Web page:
The Job No One Asks For


That is a mock advertisement taken from the Stroke Connection Magazine. The job description fits to a T of care-givers. Most people, friends, relatives and family members included tend to look at the stroke survivor as the ‘victim’ and very few understand that care-givers suffer or experience stress and emotional trauma just as much. This is especially very much so in Asian Culture. Writing from a care-givers’ point of view, I wish to direct our focus away from the stroke survivor and turn our attention to the care-giver who plays a vital role in the stroke recovery process.

Generally one can classify care-givers under three main categories namely:-

A. Those who have aging parents and young children of their own.

B Those in their 50’s or 60’s with aging parents, adult children or perhaps grand-children.

C. The rest in elder care. ( single adult children; spouses etc)

I believe many care-givers can identify themselves under one of the above general categories. I come under category C, and there are only two of us whereas our adult children are living overseas. Those who are in category A and B are also known as The Sandwich Generation for obvious reasons and will have more to say further on.

Someone aptly says that care-giving is “Between a rock and a hard place”. Even under the best of circumstances, money is not an issue, enough space to accommodate a stroke survivor, sufficient insurance coverage, but taking on the day to day management of another person’s life is full of situations where the manager/care-giver can experience stress, emotional turmoil which leads to physical and psychological exhaustion. What more when care-giving rarely happens in the best of situations.

Care-givers invariably experience guilt and stress, a constant component in the job. They rarely feel that they’ve done enough and hence some guilt and when they done too much, leading to exhaustion and stress. For those with family, children’s needs are often compromised and very often having a sense of not in control of the situation.

Although multi-generational living can be meaningful and satisfying, but a care-giver need to balance his or her role between own family needs, personal needs as well as the needs of the parent stroke-survivor. Dr. Herbert Lingren and Jayne Decker of University of Nebraska, Lincoln have the following advice for the Sandwich Generation Care-givers:-

1. Have Weekly Family Meetings.

To encourage open communications, conflict resolutions, updating on the real situation. Also helps to prevent denial problems of family members and establishes healthy attitudes among the members.

2. Clarify House Rules.

Cleaning-up responsibilities, laundry, space issues, when the house need to be quiet, transportation and review rules as changing circumstances justifies it.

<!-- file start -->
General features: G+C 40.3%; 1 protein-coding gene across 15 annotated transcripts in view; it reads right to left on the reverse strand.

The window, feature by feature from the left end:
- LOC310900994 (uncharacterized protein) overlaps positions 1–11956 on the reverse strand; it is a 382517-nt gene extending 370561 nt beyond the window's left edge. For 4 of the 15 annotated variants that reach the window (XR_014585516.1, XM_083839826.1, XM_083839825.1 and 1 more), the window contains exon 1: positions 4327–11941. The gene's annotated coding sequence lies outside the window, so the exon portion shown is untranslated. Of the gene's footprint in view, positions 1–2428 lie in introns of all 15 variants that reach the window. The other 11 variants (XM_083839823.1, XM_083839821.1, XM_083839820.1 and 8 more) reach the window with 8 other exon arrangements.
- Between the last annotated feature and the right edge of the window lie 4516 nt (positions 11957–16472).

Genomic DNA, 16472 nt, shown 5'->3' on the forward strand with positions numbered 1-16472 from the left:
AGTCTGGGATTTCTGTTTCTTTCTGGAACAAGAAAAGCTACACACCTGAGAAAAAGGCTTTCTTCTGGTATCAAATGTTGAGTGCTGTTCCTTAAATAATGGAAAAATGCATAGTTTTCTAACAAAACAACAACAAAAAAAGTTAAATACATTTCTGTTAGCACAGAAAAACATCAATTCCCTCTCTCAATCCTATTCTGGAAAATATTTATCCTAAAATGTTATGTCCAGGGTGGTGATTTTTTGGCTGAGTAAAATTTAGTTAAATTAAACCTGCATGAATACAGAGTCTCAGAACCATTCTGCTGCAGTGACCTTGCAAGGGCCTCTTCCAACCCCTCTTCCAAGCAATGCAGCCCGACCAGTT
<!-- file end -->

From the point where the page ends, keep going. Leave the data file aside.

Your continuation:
3. Prepare Long Range Financial Plans.

Invariably sacrifices must be made and letting your children understand the why’s and how’s prevent resentment or misunderstanding. If children are earning adults the sharing of bills must be clearly defined taking into consideration the member’s personal goals and needs.

4. Use Community Programs And Services

At times you need to get assistance from such community programs so that everyone can have their own personal time. Social contact for the stroke survivor is very important so that the survivor do not feel isolated. However the care-giver must be sensitive to the survivor’s emotions when doing so.

5. Take care of your own family, your marriage and especially take care of yourself.

You do a great disservice to yourself, your spouse and your children if you allow the stress overload to be so great that you burn-out. The following guidelines are good:-

  • Don’t neglect your own family to take care of your parent.
  • Make caring for your parent a responsibility of the whole family; i.e. get everyone involve!
  • Make everyone fully aware of any problems with good explanations.
  • Take time for self renewal, you must continue to have a life.
  • Take time for your marriage, get away together for short period of time.

For further information and resources, please visit The Sandwich Generation by Carol Abaya a Newspaper Columnist and Expert on this topic. Ms. Abaya has been featured in The New York Times, the Wall Street Journal, Kiplinger’s Retirement Report, and New Choices magazine.

Read Related Posts on Stroke
What is a Stroke?
Facts of Stroke & The Warning Signs.
Stroke Risk Factors.
Understanding Spasticity

Eating & The Stroke Survivor

[tags]stroke, stroke survivor, stroker caregivers[/tags]

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About bokjae

A retiree and full-time home care-giver to my wife a stroke survivor. A graduate in Electrical & Electronics Engineering, working as Project Manager; and was in Senior Management (Executive Director) with a local Telecommunications Company for 22 years till retirement. Upon retirement I was attached to a Church serving as full-time lay leader, lay counsellor as well as in social or community work such as old folks home, drug rehab, orphanage.

4 thoughts on “The Job No One Asks For

  1. Vivienne Quek

    Understood what you were saying with a heavy heart. Used to feel very stressed, frustrated and angry when I had to spent long hours in the hospital to tend to my mum’s need. There’s work at the office; there’s work at home. I wished I have 25 hours a day. Now, I managed to change my mindset. Kept telling myself that it’s fortunate and a blessing to be able to take care of her in her golden years.

  2. bokjae

    Thanks vivienne for your empathy. Yes care-givers are under a lot of stress and my personal experience testifies to it! At the end of the day its Love that sees us through and no question about it being worth it or not.

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